Archive for November 23rd, 2014

Sunday, November 23rd, 2014

Large Format Street Portraits

Here is the first portrait I did with the Linhof Technika, more to come from the making of session next week.
 
Be sure to also visit my project page: http://www.street-portraits.eu/
 

The Architect

 

Sunday, November 23rd, 2014

Muckendorf Wipfing Adventmarkt 2014

Scroll down for English version:
 
Nachdem ich heute in Wien am Naschmarkt mein Strassenportrait Projekt mit einer analogen Großformatkamera weiter geführt habe (http://www.street-portraits.eu/ und Large Format Photography and Street Portraits), bin ich in meine Heimatortschaft zurückgekehrt um dort ein paar Eindrücke vom lokalen Adventmarkt festzuhalten. Wie immer war es eine sehr tolle Vernanstaltung mit vielen Geschenksideen, gutem Essen (die Grillwerker) und Trinken. Diesmal bin ich “picken” geblieben und habe den Abend mit guten Freunden verbracht.
 

Hier der Link zur Fotogallerie (Aufs Bild Klicken) 
 

Alias
 
 
 
English version:

 
After going on with my street portraits project with a large format camera (http://www.street-portraits.eu/ and Large Format Photography and Street Portraits),I went back to my hometown to capture some impressions from our local Christmas market. As always it was a great event with nice gift ideas, good food (die Grillwerker) and beverages. This time I “sticked” there for a while with good friends
 
Click the picture to jump to the gallery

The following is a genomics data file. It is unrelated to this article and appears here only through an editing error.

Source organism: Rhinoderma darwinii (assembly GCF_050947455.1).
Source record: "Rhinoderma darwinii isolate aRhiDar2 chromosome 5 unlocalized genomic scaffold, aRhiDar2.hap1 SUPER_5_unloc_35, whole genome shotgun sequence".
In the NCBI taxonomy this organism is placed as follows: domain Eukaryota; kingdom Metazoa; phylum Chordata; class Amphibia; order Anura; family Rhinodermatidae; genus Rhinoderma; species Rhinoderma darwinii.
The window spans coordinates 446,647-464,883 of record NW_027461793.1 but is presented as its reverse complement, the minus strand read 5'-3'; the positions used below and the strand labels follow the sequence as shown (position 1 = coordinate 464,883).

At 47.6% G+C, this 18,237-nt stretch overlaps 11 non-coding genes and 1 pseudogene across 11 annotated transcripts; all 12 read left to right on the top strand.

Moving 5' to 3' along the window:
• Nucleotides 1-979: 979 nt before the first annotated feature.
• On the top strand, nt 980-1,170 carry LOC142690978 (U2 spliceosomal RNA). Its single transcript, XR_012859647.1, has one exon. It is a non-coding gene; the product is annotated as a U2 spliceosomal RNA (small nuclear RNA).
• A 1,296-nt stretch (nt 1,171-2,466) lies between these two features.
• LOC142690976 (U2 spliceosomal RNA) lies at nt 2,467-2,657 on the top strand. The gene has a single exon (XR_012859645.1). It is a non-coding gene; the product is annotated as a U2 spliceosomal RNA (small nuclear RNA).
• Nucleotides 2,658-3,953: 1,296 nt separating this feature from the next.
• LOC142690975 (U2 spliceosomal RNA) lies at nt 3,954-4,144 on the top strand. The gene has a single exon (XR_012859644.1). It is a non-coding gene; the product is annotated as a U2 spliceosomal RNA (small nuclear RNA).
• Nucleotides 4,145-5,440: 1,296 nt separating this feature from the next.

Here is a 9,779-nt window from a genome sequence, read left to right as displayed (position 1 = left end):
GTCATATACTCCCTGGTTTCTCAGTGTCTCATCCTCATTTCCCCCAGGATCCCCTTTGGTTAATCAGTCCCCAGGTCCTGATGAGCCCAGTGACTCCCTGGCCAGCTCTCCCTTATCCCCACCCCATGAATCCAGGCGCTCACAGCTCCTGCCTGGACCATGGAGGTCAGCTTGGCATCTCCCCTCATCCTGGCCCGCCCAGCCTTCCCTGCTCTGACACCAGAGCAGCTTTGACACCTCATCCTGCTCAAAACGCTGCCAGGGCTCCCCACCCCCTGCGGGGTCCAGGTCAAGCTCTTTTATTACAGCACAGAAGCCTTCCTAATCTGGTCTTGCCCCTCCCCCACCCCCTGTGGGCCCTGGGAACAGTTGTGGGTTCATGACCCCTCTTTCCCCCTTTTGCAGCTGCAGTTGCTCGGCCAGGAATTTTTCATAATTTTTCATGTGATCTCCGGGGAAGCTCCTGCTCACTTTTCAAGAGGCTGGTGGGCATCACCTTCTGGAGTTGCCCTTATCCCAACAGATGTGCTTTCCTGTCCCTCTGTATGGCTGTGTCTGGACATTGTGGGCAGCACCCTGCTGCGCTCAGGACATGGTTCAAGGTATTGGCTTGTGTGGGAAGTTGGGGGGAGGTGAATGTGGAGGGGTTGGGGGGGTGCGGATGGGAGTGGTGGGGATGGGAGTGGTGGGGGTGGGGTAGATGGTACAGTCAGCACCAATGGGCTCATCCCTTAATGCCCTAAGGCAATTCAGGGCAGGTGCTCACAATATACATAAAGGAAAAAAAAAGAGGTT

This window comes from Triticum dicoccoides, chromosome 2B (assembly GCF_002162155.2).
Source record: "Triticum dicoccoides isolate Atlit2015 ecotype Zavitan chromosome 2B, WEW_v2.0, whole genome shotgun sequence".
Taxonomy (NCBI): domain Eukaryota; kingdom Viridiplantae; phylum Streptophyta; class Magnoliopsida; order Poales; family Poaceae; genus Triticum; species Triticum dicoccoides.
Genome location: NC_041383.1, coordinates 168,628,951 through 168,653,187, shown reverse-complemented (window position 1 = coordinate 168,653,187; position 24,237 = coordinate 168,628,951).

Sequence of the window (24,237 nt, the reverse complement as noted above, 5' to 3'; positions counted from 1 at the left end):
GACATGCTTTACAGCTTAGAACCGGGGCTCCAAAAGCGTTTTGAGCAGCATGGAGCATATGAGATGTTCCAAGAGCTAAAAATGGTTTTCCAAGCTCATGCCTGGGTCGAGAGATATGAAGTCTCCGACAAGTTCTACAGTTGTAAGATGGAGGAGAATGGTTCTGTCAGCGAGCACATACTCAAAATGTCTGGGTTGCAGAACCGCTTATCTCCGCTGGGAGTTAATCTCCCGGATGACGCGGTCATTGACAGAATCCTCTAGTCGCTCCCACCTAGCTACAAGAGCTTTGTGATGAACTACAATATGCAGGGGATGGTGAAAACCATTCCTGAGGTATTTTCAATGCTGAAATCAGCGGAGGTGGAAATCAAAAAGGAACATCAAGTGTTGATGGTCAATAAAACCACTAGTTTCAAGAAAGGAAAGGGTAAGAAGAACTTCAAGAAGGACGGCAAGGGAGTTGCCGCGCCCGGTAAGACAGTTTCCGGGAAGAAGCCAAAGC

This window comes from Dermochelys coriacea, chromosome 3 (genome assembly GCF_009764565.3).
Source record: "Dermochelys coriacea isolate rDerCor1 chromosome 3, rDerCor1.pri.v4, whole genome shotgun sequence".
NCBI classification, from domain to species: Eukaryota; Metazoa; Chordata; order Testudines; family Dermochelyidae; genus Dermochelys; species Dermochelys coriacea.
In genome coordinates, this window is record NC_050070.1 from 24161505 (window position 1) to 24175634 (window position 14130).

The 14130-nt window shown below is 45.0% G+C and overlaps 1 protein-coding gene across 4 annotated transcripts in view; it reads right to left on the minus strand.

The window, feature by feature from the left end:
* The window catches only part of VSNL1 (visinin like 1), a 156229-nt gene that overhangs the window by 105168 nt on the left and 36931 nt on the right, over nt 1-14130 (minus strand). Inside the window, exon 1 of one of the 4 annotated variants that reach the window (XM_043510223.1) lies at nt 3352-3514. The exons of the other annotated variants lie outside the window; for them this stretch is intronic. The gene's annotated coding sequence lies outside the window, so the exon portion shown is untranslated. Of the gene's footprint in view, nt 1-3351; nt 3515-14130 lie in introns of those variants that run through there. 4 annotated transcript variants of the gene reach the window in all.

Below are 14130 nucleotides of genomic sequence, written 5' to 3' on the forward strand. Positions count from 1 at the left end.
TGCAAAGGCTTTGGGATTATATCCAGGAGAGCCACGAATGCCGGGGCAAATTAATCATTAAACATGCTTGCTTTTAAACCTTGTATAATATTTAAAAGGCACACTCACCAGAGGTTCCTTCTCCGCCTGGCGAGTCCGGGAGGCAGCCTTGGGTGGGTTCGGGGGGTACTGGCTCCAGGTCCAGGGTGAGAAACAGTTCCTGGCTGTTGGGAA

Alias
 

Posted by Markus | Filed in events, photography, photos | Comment now »

 

Sunday, November 23rd, 2014

Large Format Photography and Street Portraits

Large format photography is the art of static photography, it claims you maximum concentration and it takes time to take a photo. That’s what I heard from my developer. So nothing for street portraits huh?

 

 

I just love challenges and I love to slow down, take time again and breathe.
That was the reason I started with my Mamiya and medium format photography.
A good friend started to talk about large format photography, he showed me lots of landscape pictures and some great macro shots he did in the studio. And guess what I saw in my mind, I saw great portraits of people on the streets.

 

 

Let’s go back to my beginning to get a better idea what I’m talking about:

 

Digital:

 

I’m shooting mostly in manual mode, due to my experience I know the settings pretty well and for the rest I look at the exposure scale in my viewfinder. After a shot I can check the photo on the screen and do another one, if I’m not happy with the result.

 

 

Analog Medium Format 645 (My Mamiya):

 

Choosing the right film for the shoot, setting aperture and shutter speed. Looking through the viewfinder and half press the button to start exposure metering. In difficult lightning situation I meter different positions and calculate myself an average shutter speed (or the one that meets my main subject in the picture). Looking again thru the viewfinder and manually focus (mostly body focus), than waiting for the perfect moment and click, done.

 

 

Analog Large Format 4×5 (Linhof Technika)

 

Setting up the Tripod, unfolding the camera and setting up the lens, choosing the right position for the lens that meets the right framing for the portrait (distance). Calculating the exposure compensation because of the lens position. Setting up the person in front of the camera, changing the position with the tripod. Measuring the exposure with either a digital camera or with my Seconic. Applying the settings to the lens. Putting the “coat” on and start to do the exact framing (from now the person should not move anymore). After I’m happy with it, I start to use the magnifier to focus accurately.